When we were little kids, we got a lot of different commands from our parents. “Baby steps,” as how they called it. We were told to “Walk!” while they were supporting our hips, to “Close-open!” our hands, and to play “Peeak-a-boo!” by putting our hands over our eyes and then removing them, as though trying to scare them but ended up looking like a cute, little monster, among many others. Our parents, of course, made all the decisions for us then. It was their decision whether we would eat breakfast, whether we would take a bath, or whether we would go to school.
Basically, we grew up in the concept of having to follow orders from our parents for us to grow, step by step. But we are not always kids. We eventually grow up and our thinking skills develop. It is then when we already become aware about the many forces surrounding us that may or may not affect the decisions that we make for ourselves.
As we grow older, it becomes harder and harder for us to make decisions because of so many possible choices laid out in front of us. There are people whose being dependent to their parents’ decisions still matter a lot, and there are some who have already become matured enough to make decisions for themselves. Thus, not all people enjoy making decisions when, in fact, it has to be done by each and every one of us in order to live a life where regrets are absent.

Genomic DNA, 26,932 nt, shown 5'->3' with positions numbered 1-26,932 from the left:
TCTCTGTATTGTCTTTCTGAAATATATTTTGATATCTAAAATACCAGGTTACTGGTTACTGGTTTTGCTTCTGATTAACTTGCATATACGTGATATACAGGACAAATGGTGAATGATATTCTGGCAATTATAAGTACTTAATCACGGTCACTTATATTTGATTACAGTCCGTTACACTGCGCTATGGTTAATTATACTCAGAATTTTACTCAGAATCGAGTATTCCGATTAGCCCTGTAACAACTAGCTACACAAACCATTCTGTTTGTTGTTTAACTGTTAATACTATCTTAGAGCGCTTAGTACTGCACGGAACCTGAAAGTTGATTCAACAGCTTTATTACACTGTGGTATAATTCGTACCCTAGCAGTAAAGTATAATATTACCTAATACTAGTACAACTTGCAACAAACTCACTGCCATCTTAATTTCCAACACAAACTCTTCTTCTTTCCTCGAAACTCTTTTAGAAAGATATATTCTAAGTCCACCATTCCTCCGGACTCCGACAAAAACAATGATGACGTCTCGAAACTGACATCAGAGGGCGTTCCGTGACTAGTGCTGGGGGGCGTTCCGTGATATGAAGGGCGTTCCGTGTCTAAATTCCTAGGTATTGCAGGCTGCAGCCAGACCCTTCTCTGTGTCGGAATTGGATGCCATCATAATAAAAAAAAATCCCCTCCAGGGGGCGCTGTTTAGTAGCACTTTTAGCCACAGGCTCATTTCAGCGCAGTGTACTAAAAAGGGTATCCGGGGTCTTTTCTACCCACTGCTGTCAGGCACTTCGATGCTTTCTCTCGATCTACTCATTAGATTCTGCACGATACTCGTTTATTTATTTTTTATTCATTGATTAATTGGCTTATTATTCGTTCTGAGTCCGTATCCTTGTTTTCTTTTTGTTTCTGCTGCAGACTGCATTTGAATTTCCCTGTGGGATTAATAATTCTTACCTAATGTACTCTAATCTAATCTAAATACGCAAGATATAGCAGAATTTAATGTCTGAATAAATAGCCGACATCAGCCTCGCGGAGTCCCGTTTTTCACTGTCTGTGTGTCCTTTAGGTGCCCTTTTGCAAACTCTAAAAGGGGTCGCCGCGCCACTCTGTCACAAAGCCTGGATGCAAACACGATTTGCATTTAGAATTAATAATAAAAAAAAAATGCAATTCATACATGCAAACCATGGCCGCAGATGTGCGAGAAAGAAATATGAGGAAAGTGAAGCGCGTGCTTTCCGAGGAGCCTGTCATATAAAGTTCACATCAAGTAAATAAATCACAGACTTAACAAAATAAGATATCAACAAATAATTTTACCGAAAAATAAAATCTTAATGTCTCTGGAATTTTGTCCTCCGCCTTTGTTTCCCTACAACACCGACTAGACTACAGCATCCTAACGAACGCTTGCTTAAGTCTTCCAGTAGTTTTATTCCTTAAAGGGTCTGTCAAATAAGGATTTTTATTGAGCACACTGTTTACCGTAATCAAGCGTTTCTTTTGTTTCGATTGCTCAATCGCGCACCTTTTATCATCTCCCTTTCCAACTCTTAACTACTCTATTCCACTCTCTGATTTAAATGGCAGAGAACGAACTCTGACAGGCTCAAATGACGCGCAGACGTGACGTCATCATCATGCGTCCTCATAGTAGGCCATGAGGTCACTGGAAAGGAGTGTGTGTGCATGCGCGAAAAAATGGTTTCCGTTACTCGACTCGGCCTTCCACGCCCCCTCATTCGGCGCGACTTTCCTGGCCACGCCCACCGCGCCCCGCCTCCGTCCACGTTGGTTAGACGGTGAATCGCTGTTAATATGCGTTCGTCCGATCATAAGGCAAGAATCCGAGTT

So how do we find our own voice? Fortunately, there are two easy steps we could follow:
1. Check if you are hearing yourself clearly.
In order for you to make decisions for yourself, you have to make sure that you are hearing what your intuition is saying. Hearing, after all, is a prerequisite to listening. And listening to yourself, let alone hearing yourself, is very important for you when you are making decisions. Sure, people around you would always have something to comment on whatever it is that you are thinking or going through, but never allow your own reasoning to be buried by theirs.
2. Listen to theirs, but follow only yours.
Hearing other people’s comments on matters is just about inevitable. In every decision-making situation, they will always be there whether you like it or not. You can opt to listen to them, but make sure that at the end of the day, your decision is still the one that would weigh more.
Hearing and listening to yourself do not just help you to know your decisions because they also assist you in actually making decisions—from the pettiest (“What pair of shoes will I wear today?”) to the life-changing (“What career path should I take?”). That’s how crucial it is for you to know how to hear and listen to your own intuition. Always remember that you can listen to what others are saying, but never forget to follow what your heart’s desires are.